## 1. Introduction

Rolling element bearing is a key component of rotating machines. In many cases, it operates with high speed, heavy load, and prolonged time. Thus, such localized defects as pitting, spalling, fretting, scuffing may generate on the contact surfaces. These faults will lead to abnormal vibrations, which will reduce the working accuracy and even cause catastrophic accidents [

1,

2]. Accordingly, the detection of the bearing failures as early as possible is an important and meaningful subject for mechanical maintenance. Vibration-based diagnostic of rolling element bearings has been interestingly investigated in recent decades [

3]. As the bearing rotates, the fault-induced impulses will repetitively appear with a specific frequency that is decided by location of the defect. Generally, they are of short duration and their responses are hardly directly identified in the temporal waveform or frequency spectrum due to the background noises from machine [

4]. Fortunately, these repetitive transients are excited through a resonance of the system at a much higher frequency band, which amplifies and preserves the fault information [

5]. It implies that band-pass filtering the vibration signal around the resonant frequency can extract the fault features as well as eliminate the interferences. This approach is generally called the high-frequency resonance technique or envelope analysis, as illustrated in

Figure 1. Hence, the most critical challenge in envelope analysis can be drawn as the informative frequency band (IFB) selection [

6], which has attracted a large amount of attention in recent years [

7,

8,

9,

10,

11].

Spectral kurtosis (SK) [

12], as well as its fast implementation called as kurtogram [

13], were viewed as a milestone for the IFB selection, in which the kurtosises of the coefficients at the output of quasi-analytic filter-banks with different central frequencies and bandwidths were employed in a frequency/frequency resolution plane for representing and detecting non-stationarities in the vibration signal. Once proposed, it has been paid a lot of attention and effort for its improvement for fault detection of rotating machines. In [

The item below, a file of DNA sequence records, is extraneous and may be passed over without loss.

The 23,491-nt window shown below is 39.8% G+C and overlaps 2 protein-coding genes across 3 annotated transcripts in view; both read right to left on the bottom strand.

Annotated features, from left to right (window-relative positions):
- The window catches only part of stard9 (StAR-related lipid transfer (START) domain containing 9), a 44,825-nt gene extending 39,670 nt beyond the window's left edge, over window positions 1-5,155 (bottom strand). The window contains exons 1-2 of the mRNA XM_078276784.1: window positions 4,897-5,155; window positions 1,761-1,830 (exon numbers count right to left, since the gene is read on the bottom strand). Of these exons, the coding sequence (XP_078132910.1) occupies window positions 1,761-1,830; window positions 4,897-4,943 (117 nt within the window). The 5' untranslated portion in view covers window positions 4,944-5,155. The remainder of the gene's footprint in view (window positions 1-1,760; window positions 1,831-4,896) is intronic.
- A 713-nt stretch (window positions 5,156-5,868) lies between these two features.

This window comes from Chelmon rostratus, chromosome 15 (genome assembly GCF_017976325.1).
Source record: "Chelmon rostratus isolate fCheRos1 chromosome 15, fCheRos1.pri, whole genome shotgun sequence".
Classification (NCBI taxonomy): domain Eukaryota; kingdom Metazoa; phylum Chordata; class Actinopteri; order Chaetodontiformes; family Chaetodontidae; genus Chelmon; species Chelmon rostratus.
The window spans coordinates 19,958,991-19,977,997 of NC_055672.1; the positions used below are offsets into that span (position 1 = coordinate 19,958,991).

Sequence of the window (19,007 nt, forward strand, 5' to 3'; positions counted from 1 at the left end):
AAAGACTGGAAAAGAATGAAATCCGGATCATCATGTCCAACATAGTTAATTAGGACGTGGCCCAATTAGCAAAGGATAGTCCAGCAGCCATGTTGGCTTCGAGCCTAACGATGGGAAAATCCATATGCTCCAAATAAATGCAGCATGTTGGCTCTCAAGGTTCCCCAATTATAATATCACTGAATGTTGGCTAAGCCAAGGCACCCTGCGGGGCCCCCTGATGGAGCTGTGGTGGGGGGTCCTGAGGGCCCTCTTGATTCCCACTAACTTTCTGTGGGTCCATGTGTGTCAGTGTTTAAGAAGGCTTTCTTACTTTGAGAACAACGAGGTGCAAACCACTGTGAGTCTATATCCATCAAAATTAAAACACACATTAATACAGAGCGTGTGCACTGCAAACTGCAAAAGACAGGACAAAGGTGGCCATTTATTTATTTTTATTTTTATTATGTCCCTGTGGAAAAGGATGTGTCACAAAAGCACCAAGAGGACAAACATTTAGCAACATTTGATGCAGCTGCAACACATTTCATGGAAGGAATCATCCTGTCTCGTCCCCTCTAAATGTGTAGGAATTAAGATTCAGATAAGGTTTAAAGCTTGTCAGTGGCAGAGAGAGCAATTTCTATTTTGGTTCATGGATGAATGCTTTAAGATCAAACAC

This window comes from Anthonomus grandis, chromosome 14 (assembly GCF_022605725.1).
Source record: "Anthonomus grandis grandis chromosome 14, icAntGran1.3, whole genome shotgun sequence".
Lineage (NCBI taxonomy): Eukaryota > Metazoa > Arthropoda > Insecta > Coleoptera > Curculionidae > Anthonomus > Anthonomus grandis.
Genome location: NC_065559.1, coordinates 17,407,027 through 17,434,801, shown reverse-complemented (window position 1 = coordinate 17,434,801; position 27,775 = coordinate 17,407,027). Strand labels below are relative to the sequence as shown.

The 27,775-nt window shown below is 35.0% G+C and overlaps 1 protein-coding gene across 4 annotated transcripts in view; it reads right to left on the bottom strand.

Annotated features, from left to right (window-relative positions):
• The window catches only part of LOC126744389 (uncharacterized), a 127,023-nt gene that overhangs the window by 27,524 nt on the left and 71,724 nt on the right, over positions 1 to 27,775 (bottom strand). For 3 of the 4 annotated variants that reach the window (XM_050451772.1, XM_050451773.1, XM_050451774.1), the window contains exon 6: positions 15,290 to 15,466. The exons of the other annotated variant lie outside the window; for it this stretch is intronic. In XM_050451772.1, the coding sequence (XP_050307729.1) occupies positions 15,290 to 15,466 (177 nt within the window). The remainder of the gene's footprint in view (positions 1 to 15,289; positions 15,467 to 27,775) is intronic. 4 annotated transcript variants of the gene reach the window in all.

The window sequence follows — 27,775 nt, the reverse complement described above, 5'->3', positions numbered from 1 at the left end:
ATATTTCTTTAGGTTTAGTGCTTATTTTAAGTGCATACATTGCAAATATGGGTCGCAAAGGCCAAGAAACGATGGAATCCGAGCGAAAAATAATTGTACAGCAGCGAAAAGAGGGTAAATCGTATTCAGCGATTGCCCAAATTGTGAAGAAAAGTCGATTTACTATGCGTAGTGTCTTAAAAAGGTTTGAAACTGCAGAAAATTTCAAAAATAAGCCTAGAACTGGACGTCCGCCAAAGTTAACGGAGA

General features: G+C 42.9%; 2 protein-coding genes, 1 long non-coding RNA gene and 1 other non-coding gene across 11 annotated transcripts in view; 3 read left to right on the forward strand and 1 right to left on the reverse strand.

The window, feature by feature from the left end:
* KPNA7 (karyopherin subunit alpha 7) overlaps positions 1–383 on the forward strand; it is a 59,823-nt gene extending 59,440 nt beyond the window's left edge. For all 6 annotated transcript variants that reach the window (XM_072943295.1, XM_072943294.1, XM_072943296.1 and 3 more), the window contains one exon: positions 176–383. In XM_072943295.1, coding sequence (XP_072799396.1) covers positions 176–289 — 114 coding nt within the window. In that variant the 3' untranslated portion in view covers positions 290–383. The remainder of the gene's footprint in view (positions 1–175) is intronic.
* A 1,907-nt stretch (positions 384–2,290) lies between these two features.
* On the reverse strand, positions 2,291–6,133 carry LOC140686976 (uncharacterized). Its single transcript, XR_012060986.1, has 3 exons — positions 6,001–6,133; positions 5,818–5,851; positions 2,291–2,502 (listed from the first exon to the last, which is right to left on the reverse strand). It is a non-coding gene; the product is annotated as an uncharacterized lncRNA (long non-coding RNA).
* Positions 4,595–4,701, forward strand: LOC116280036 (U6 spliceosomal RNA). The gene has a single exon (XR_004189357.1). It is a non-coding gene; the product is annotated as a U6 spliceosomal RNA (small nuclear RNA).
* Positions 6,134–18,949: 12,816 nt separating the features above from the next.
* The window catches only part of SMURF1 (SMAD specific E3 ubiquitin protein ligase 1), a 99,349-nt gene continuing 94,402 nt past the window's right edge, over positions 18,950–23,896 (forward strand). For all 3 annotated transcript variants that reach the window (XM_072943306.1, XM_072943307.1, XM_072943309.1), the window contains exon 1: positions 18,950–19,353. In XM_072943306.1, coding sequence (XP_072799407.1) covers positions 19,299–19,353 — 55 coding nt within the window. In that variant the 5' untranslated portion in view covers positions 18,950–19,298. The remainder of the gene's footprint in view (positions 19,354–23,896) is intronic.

14], an improved kurtogram was proposed by adopting wavelet packet transform (WPT) to replace the FIR filters to improve the accuracy of identifying the IFB and the signal-to noise ratio (SNR) of the filtered signal. After that, a new statistical index that is based on alpha-stable distribution was applied in [

15] to substitute for kurtosis to characterize the non-Gaussian of fault signals. In [

16], a sparsogram was further proposed while using the sparsity measurements to select the wavelet packet node from WPT. Moreover, another alternative estimator, called the Gini index, was introduced in [

17] to improve the resistance of kurtosis-guided-grams to random-impulse. Recently, spectral L2/L1 norm was given in [

18] to explain the SK and spectral correlation in a comprehensive way and in [

19] the author compared it with kurtosis, smoothness index, and Gini index. The conclusion is that all of these popular sparsity indexes may be unfortunately affected by outliers; only some are less sensitive to outliers than others. In these above improvements of SK, the indexes are all utilized to quantitatively evaluate the band-pass filtering signal or its analytic envelope to detect the impulses can be categorized as time-domain estimators, whose biggest disadvantage is vulnerability to the outliers, as mentioned above.

Correspondingly, some frequency-domain approaches have also been proposed from another perspective to improve SK. A prime example is the protrugram [

20], which selects the IFB based on the kurtosis of the envelope spectrum other than kurtosis of the time-domain demodulated signal to eliminate the negative effect of non-Gaussian outliers in the fault signals. As far as the authors know, it firstly applies the frequency-domain sparsity to characterize the fault impulses. Approximatively, an enhanced SK was put forward in [

21], where the kurtosis of the power spectrum of the envelope of the filtered signal by WPT at each node was calculated to construct the kurtogram. However, the frequency-domain sparsity might result from periodic interferences, such as rotor eccentricity or gear meshing and results in fewer harmonics of fault characteristic frequencies (FCFs) in the envelope spectrum. These two aspects are all unwanted for bearing fault diagnosis. After that, measuring cyclostationarity [

22] rather than the impulsiveness in IFB selection began to get more attention. In [

23], kurtosis of the autocorrelation of the squared envelope (SE) rather than the direct filtered signal was utilized to generate the autogram for bearing fault diagnosis. In [

24], a series of cyclostationary indicators that were based on the generalized likelihood ratio were proposed under the hypothesis of generalized Gaussian signals. In a recent work [